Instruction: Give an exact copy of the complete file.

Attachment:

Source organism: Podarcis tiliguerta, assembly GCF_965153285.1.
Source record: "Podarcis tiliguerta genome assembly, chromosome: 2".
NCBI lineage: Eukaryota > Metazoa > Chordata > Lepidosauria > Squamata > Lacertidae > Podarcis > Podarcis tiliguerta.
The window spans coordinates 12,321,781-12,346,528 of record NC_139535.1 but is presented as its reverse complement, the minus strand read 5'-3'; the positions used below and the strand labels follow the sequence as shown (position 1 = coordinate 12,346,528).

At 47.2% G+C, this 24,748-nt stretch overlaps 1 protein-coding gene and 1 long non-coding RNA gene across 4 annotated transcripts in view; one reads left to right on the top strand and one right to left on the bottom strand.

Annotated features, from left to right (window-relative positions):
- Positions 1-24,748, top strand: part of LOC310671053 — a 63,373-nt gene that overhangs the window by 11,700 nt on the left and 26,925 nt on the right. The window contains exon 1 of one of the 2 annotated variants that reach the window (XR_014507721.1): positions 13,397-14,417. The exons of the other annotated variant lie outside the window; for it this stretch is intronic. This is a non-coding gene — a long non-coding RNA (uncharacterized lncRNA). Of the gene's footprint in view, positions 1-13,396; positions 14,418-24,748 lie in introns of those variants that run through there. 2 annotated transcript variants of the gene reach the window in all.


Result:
Source organism: Podarcis tiliguerta, assembly GCF_965153285.1.
Source record: "Podarcis tiliguerta genome assembly, chromosome: 2".
NCBI lineage: Eukaryota > Metazoa > Chordata > Lepidosauria > Squamata > Lacertidae > Podarcis > Podarcis tiliguerta.
The window spans coordinates 12,321,781-12,346,528 of record NC_139535.1 but is presented as its reverse complement, the minus strand read 5'-3'; the positions used below and the strand labels follow the sequence as shown (position 1 = coordinate 12,346,528).

At 47.2% G+C, this 24,748-nt stretch overlaps 1 protein-coding gene and 1 long non-coding RNA gene across 4 annotated transcripts in view; one reads left to right on the top strand and one right to left on the bottom strand.

Annotated features, from left to right (window-relative positions):
- Positions 1-24,748, top strand: part of LOC310671053 — a 63,373-nt gene that overhangs the window by 11,700 nt on the left and 26,925 nt on the right. The window contains exon 1 of one of the 2 annotated variants that reach the window (XR_014507721.1): positions 13,397-14,417. The exons of the other annotated variant lie outside the window; for it this stretch is intronic. This is a non-coding gene — a long non-coding RNA (uncharacterized lncRNA). Of the gene's footprint in view, positions 1-13,396; positions 14,418-24,748 lie in introns of those variants that run through there. 2 annotated transcript variants of the gene reach the window in all.